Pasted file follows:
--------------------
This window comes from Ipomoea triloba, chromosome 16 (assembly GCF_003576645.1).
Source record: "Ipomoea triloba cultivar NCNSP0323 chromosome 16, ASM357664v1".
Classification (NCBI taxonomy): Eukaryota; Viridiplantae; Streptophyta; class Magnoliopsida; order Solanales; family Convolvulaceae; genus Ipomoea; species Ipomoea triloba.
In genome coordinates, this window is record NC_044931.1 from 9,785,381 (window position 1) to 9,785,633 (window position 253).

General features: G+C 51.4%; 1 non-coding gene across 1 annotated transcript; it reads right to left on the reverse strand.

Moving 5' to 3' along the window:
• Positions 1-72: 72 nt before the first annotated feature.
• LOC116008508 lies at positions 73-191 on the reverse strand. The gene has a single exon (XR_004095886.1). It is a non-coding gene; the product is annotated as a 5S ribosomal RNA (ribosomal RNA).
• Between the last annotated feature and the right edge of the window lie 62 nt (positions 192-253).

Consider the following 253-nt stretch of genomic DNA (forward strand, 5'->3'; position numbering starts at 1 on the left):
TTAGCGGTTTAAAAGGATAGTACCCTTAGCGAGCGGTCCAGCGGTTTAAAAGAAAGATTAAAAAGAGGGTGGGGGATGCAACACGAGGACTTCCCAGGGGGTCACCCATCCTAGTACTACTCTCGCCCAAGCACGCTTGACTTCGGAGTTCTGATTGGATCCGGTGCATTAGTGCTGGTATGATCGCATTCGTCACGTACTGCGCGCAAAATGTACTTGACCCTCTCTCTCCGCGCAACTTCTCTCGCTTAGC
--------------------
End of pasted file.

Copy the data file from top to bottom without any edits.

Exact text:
This window comes from Ipomoea triloba, chromosome 16 (assembly GCF_003576645.1).
Source record: "Ipomoea triloba cultivar NCNSP0323 chromosome 16, ASM357664v1".
Classification (NCBI taxonomy): Eukaryota; Viridiplantae; Streptophyta; class Magnoliopsida; order Solanales; family Convolvulaceae; genus Ipomoea; species Ipomoea triloba.
In genome coordinates, this window is record NC_044931.1 from 9,785,381 (window position 1) to 9,785,633 (window position 253).

General features: G+C 51.4%; 1 non-coding gene across 1 annotated transcript; it reads right to left on the reverse strand.

Moving 5' to 3' along the window:
• Positions 1-72: 72 nt before the first annotated feature.
• LOC116008508 lies at positions 73-191 on the reverse strand. The gene has a single exon (XR_004095886.1). It is a non-coding gene; the product is annotated as a 5S ribosomal RNA (ribosomal RNA).
• Between the last annotated feature and the right edge of the window lie 62 nt (positions 192-253).

Consider the following 253-nt stretch of genomic DNA (forward strand, 5'->3'; position numbering starts at 1 on the left):
TTAGCGGTTTAAAAGGATAGTACCCTTAGCGAGCGGTCCAGCGGTTTAAAAGAAAGATTAAAAAGAGGGTGGGGGATGCAACACGAGGACTTCCCAGGGGGTCACCCATCCTAGTACTACTCTCGCCCAAGCACGCTTGACTTCGGAGTTCTGATTGGATCCGGTGCATTAGTGCTGGTATGATCGCATTCGTCACGTACTGCGCGCAAAATGTACTTGACCCTCTCTCTCCGCGCAACTTCTCTCGCTTAGC